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article imageGoogle's Eric Schmidt says Donald Trump will 'do evil things'

By Brett Wilkins     Feb 1, 2017 in Business
Mountain View - Eric Schmidt, executive chairman of Google's parent company Alphabet, told company employees that President Donald Trump is "going to do evil things."
BuzzFeed News reports Schmidt's remarks came during the company's weekly meeting at its Mountain View, California headquarters last Thursday, amid reports Trump would soon authorize draconian measures targeting Muslims.
The next day, Trump shocked the world by signing an executive order banning people from seven majority Muslim nations — initially even green card holders — from entering the United States.
“I can tell you that the tone of this government is very much economic growth,” Schmidt told employees, according to the transcript provided to BuzzFeed News. “And so I think at the end of the day, they are going to do these evil things as they’ve done in the immigration area and perhaps some others, but the core focus is going to be to get the growth rate in the country — which is roughly one and a half to two percent — up another point by simply pushing through increases in federal spending and overcoming the tea party.”
Schmidt's remarks, intentionally or not, evoked Google's former motto, "Don't be evil." The Alphabet executive chairman, who was an influential voice during President Barack Obama's tenure, supported former secretary of state Hillary Clinton's failed 2016 presidential bid. Schmidt has also met with Trump and his advisers at Trump Tower at least twice. Vice News reports Schmidt said he voiced his opposition to what he called "prejudicial" and "discriminatory" White House policies.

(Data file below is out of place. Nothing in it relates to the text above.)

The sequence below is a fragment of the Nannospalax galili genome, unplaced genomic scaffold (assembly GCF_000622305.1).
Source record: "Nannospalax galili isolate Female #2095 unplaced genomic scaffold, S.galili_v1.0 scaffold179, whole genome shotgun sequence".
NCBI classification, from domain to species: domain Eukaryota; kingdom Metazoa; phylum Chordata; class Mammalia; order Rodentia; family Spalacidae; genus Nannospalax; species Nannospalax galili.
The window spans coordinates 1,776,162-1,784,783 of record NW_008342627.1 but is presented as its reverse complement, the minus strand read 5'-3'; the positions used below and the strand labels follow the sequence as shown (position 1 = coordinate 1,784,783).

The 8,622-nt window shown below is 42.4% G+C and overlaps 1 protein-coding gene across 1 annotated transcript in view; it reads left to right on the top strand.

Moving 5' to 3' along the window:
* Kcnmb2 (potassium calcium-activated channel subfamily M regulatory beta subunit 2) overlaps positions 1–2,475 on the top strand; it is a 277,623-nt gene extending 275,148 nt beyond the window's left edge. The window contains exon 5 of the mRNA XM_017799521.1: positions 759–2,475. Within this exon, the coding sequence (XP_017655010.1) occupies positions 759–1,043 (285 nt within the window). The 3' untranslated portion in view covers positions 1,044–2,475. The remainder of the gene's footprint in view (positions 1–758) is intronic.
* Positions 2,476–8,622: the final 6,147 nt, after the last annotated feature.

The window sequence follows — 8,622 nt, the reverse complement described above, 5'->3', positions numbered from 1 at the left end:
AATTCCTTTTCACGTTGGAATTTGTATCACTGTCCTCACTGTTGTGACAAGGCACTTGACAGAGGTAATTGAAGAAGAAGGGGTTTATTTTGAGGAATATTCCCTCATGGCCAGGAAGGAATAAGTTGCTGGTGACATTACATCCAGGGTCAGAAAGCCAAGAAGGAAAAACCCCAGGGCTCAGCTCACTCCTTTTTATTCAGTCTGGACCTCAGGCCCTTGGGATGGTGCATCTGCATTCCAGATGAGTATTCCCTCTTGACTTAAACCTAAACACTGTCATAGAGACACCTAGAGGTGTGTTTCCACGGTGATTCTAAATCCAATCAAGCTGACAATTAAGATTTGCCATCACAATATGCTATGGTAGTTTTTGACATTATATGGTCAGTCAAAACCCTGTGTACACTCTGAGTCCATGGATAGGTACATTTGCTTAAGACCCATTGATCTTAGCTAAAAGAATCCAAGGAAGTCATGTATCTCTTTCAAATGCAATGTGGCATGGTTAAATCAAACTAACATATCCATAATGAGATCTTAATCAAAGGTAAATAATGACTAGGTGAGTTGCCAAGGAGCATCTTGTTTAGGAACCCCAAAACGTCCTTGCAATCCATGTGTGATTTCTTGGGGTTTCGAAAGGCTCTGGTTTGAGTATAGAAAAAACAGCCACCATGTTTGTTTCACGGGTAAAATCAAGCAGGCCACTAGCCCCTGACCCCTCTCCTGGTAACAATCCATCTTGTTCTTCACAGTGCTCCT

Google co-founder Sergey Brin has also been a vocal critic of Trump's policies, joining a protest against the president's visa ban at San Francisco International Airport last weekend. "I'm here because I'm a refugee," Brin said at the demonstration.
On Monday, more than 2,000 Google employees around the world staged a walkout in protest of Trump's policies and actions, especially the Muslim nation visa ban. Employees used the hashtag #GoogleUnite in tweets and other social media posts about the protest. Google CEO Sundar Pichai and Brin spoke at the demonstration at the company's Mountain View headquarters, according to an employee. The Verge reports Google employees have also donated more than $2 million to a crisis fund that will be distributed among nonprofit groups working to support refugees.
Fortune reports Pichai said more than 100 Google employees are affected by Trump's visa ban. "It’s painful to see the personal cost of this executive order on our colleagues," Pichai wrote in a company memo "We’ve always made our view on immigration issues known publicly and will continue to do so."
Fear and outrage are palpable among many company employees. “[I want] Google to take positions, this is a fascist regime, this isn’t normal,” one Google employee from Iran, one of the banned countries, told Vice News. “Some of us are scared, we don’t know what to do,” added another Google staffer. “What is Google doing about it, and what is Google doing about it today?”
Bloomberg reports further fears have been stoked by reports Trump is preparing an executive order aimed at overhauling the H-1B work-visa programs technology companies depend on to hire tens of thousands of employees.
Many tech companies, most of them based in the San Francisco Bay Area, have spoken out against Trump's policies and actions. Apple, Facebook, Microsoft, Amazon, Twitter, Salesforce, eBay, LinkedIn, Airbnb, Uber and others all oppose the president's visa ban, although Uber CEO Travis Kalanick has sparked anger — and a #DeleteUber social media campaign — for serving as a Trump advisor.
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